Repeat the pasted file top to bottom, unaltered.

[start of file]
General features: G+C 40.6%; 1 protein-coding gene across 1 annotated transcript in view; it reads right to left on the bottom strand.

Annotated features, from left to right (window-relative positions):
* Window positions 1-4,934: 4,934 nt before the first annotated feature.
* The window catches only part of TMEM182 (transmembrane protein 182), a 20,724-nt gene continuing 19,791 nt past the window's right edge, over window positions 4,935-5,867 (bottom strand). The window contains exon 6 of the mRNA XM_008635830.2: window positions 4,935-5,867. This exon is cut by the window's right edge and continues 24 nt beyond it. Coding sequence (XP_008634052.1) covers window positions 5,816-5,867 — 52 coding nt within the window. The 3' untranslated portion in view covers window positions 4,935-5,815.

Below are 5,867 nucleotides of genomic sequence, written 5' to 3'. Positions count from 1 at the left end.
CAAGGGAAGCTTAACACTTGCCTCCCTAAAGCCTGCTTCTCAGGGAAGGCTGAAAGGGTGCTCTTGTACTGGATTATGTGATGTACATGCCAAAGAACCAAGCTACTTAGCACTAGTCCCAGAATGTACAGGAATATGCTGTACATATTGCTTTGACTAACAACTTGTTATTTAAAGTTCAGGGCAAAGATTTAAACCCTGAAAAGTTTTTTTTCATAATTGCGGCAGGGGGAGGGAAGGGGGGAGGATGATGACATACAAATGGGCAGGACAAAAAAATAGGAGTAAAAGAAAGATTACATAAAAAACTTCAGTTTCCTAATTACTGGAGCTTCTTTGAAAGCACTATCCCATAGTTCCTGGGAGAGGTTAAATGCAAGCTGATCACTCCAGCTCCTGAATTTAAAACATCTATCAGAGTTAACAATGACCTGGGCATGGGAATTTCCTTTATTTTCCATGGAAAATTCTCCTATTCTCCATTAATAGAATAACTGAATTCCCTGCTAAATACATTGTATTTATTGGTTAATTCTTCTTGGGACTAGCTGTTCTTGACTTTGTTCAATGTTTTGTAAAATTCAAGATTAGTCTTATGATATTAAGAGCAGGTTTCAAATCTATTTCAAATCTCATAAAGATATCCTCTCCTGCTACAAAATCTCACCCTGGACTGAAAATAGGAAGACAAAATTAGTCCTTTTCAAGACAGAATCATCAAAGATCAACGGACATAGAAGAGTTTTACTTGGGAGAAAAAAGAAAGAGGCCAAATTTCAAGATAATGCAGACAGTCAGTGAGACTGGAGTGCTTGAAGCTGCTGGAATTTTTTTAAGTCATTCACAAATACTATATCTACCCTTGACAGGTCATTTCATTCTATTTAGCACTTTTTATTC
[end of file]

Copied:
General features: G+C 40.6%; 1 protein-coding gene across 1 annotated transcript in view; it reads right to left on the bottom strand.

Annotated features, from left to right (window-relative positions):
* Window positions 1-4,934: 4,934 nt before the first annotated feature.
* The window catches only part of TMEM182 (transmembrane protein 182), a 20,724-nt gene continuing 19,791 nt past the window's right edge, over window positions 4,935-5,867 (bottom strand). The window contains exon 6 of the mRNA XM_008635830.2: window positions 4,935-5,867. This exon is cut by the window's right edge and continues 24 nt beyond it. Coding sequence (XP_008634052.1) covers window positions 5,816-5,867 — 52 coding nt within the window. The 3' untranslated portion in view covers window positions 4,935-5,815.

Below are 5,867 nucleotides of genomic sequence, written 5' to 3'. Positions count from 1 at the left end.
CAAGGGAAGCTTAACACTTGCCTCCCTAAAGCCTGCTTCTCAGGGAAGGCTGAAAGGGTGCTCTTGTACTGGATTATGTGATGTACATGCCAAAGAACCAAGCTACTTAGCACTAGTCCCAGAATGTACAGGAATATGCTGTACATATTGCTTTGACTAACAACTTGTTATTTAAAGTTCAGGGCAAAGATTTAAACCCTGAAAAGTTTTTTTTCATAATTGCGGCAGGGGGAGGGAAGGGGGGAGGATGATGACATACAAATGGGCAGGACAAAAAAATAGGAGTAAAAGAAAGATTACATAAAAAACTTCAGTTTCCTAATTACTGGAGCTTCTTTGAAAGCACTATCCCATAGTTCCTGGGAGAGGTTAAATGCAAGCTGATCACTCCAGCTCCTGAATTTAAAACATCTATCAGAGTTAACAATGACCTGGGCATGGGAATTTCCTTTATTTTCCATGGAAAATTCTCCTATTCTCCATTAATAGAATAACTGAATTCCCTGCTAAATACATTGTATTTATTGGTTAATTCTTCTTGGGACTAGCTGTTCTTGACTTTGTTCAATGTTTTGTAAAATTCAAGATTAGTCTTATGATATTAAGAGCAGGTTTCAAATCTATTTCAAATCTCATAAAGATATCCTCTCCTGCTACAAAATCTCACCCTGGACTGAAAATAGGAAGACAAAATTAGTCCTTTTCAAGACAGAATCATCAAAGATCAACGGACATAGAAGAGTTTTACTTGGGAGAAAAAAGAAAGAGGCCAAATTTCAAGATAATGCAGACAGTCAGTGAGACTGGAGTGCTTGAAGCTGCTGGAATTTTTTTAAGTCATTCACAAATACTATATCTACCCTTGACAGGTCATTTCATTCTATTTAGCACTTTTTATTC